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Authors David Correia and Alex S. Vitale have new books about policing and criminal justice, and argue for radical change, not just more "police reform".Correia's book, The Police, A Field Guide is co-authored with Tyler Wall, and will be released in early 2018. It's a fascinating glossary of terms that are too often defined by the bias of law enforcement. Correia and Wall offer their own definitions on a range of words and phrases that are often biased toward police. Correia is an associate professor in American Studies and the University of New Mexico.
Vitale's book, now available, is The End of Policing, and it's a comprehensive indictment of many aspects of police tactics and operations. He is especially critical of liberal support for policing and the series of modest reforms that have changed little. Vitale is professor of Sociology at Brooklyn College.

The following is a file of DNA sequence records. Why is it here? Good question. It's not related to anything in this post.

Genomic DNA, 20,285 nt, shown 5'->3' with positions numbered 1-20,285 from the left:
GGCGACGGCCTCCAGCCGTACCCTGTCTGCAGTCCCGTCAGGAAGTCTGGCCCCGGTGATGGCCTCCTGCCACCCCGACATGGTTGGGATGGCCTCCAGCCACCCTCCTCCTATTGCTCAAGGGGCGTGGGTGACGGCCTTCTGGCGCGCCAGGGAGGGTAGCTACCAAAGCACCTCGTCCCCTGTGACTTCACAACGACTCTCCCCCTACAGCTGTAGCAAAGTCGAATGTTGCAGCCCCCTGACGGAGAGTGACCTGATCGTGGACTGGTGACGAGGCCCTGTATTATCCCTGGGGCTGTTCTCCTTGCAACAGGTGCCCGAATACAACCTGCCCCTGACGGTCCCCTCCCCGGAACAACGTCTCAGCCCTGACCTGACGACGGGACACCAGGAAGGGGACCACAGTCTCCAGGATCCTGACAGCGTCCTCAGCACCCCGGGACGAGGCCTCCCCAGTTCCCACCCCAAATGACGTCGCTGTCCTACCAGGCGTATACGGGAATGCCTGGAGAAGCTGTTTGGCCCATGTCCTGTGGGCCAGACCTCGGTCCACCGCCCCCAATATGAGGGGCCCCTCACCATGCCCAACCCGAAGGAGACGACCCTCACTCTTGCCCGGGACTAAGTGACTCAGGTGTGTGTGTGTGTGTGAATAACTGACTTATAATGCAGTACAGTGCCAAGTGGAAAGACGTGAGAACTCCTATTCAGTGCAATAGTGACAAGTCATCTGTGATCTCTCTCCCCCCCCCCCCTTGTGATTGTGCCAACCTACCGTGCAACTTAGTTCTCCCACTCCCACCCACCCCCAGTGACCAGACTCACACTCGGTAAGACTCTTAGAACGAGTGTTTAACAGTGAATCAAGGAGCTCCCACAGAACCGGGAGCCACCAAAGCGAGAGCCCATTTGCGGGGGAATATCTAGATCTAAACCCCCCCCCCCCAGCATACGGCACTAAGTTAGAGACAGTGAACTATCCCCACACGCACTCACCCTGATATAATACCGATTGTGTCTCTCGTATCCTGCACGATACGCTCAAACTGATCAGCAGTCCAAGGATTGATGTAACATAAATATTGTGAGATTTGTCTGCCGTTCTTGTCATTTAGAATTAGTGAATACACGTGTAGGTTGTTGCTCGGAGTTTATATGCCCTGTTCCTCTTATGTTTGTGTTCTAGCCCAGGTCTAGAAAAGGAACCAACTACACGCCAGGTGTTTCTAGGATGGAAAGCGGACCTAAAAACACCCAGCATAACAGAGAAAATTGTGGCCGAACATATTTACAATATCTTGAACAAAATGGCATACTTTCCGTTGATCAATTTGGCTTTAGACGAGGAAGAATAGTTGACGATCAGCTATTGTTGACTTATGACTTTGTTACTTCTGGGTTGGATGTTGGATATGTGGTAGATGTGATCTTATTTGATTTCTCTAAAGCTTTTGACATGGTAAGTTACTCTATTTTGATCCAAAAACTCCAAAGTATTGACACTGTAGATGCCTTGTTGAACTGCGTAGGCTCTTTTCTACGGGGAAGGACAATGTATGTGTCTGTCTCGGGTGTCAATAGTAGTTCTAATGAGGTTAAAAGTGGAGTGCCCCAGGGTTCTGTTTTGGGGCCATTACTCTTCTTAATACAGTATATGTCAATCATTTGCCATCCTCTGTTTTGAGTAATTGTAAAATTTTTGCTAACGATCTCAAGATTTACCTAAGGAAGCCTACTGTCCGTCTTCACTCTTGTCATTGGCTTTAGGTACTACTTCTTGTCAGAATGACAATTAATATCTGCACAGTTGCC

To start, each author talks about his book and its general thrust. Then we move to discussion of the militarization of local police departments, the post-9/11 authorities and agencies, like the Joint Terrorism Task Force that are used to suppress First Amendment activists, and the framing of so-called "domestic terrorism" suspects.
It's a smart discussion with two critical thinkers on the state of American law enforcement, and the need for radical change.